An unknown composition by Johann Sebastian Bach has been discovered by a classical music scholar in Germany. Michael Maul, a researcher at Leipzig's Bach Archive, found the score two weeks ago among documents from the Anna Amalia Library in Weimar.
There was no previous record of the music, a two-page handwritten aria dated October 1713, when Bach was 28. But the archive has now verified the piece, which had been stashed in a box of birthday cards, as the work of Bach.
According to the archive, the composer wrote the work for soprano, strings and basso continuo in honor of the 52nd birthday of Duke Wilhelm Ernst of Saxe-Weimar, whom Bach served as court organist. It is likely that he performed it, and that the duke was pleased: Soon after, Bach became Ernst's concertmaster, and received a raise.
Scholars say the score was something of a departure for Bach, a light strophic aria in which lyrics — in this case, a 12-stanza poem — are sung over fairly constant playing. It is the first vocal music by the Baroque master to be discovered in 70 years.
And it missed being destroyed by only months. A fire ravaged the Anna Amalia Library, where Bach's music had been stored in a box along with other birthday wishes for the duke. While many artifacts and documents were lost in the fire, the box had been sent to Leipzig for restoration months earlier.
For a special Performance Today premiere, soprano Ah Hong and harpsichordist Joseph Gascho performed an excerpt from the 292-year-old aria in NPR's Studio 4B.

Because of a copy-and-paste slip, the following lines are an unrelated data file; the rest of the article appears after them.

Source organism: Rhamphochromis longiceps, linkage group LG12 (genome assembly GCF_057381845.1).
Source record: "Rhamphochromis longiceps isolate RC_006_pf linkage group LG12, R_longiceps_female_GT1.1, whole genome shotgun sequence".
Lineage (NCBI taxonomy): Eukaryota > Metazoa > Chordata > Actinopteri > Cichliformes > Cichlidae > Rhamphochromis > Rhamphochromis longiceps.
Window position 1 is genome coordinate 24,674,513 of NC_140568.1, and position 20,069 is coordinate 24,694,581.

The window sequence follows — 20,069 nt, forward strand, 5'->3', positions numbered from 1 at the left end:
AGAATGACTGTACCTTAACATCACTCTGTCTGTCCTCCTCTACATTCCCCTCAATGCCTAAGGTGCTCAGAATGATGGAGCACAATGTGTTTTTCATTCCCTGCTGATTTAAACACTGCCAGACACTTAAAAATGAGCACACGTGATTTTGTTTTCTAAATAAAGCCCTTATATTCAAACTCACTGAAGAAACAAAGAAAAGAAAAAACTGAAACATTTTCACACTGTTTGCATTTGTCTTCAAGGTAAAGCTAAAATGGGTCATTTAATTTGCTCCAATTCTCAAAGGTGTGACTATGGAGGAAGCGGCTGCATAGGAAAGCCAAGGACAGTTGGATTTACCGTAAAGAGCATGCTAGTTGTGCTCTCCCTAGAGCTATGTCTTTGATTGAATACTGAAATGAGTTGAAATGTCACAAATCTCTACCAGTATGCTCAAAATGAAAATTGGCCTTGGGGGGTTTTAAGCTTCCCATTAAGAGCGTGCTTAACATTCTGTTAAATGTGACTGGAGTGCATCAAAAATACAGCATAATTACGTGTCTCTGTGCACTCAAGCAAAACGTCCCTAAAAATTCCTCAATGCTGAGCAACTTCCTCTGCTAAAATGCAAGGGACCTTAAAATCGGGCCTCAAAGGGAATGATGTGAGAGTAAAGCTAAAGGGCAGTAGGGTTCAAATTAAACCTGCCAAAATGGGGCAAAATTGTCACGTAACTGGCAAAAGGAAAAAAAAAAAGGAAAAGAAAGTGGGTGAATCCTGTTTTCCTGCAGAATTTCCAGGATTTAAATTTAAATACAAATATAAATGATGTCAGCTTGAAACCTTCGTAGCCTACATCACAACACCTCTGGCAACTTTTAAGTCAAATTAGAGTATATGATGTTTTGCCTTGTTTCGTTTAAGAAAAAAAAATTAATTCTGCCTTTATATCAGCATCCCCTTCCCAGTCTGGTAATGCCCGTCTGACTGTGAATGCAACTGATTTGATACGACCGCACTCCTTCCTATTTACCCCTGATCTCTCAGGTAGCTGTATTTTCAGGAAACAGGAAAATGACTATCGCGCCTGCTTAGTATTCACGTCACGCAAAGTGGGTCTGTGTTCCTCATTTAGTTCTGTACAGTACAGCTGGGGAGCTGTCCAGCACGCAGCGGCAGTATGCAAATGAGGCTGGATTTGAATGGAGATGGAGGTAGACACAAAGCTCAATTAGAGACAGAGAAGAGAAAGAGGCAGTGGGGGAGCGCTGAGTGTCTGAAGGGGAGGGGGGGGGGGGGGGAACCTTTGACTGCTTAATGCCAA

Behind the Scenes
An email about an 18th century pamphlet translated into a national performance of an unknown work by Bach in less than 48 hours. Music Editor Marty Ronish shares the story.
An Internet listserv for Bach aficionados posted a note about the newly discovered Bach aria on Tuesday morning. NPR's Performance Today announced it on Wednesday, but we wanted to do more than talk about the music. We wanted to see the score — and even hear it. So Performance Today asked the Leipzig Bach Archive for a copy. They would send only two and a half lines of the music.
Other news sources, like The Boston Globe, published two different lines of the music, so we were able to reconstruct nearly five lines of the piece. Finally, by the end of the day, NPR's Jacques Coughlin managed to get a high-resolution photo of the entire first page of the score, giving us the remaining lines of the first half of the aria.
Working with Morning Edition producer Jim Wildman, we called Peter Wollny at the Leipzig Bach Archive and had a fascinating exchange with him. But reading the music itself took more sleuthing. Bach's handwriting is pretty hard to decipher. Peter Wollny read us the text of the poem, and we matched it up with the manuscript.
To perform the music, we found two really wonderful musicians, young up-and-comers: soprano Ah Hong and harpsichordist Joseph Gascho. Immediately upon being called, Gascho loaded up his harpsichord and brought it to the studio, where the work of playing the aria began.
Reading music from a photocopy of a handwritten manuscript in Old German script is not easy. The musicians worked for about three hours to figure out what the manuscript said. They had to decipher the text-underlay and the harmonies, since those aren't written out in 18th-century manuscripts.
We recorded the song at 8 p.m. on Wednesday, and the piece aired Thursday morning. While it's difficult to be sure, the result may be the first public performance of the piece in 292 years.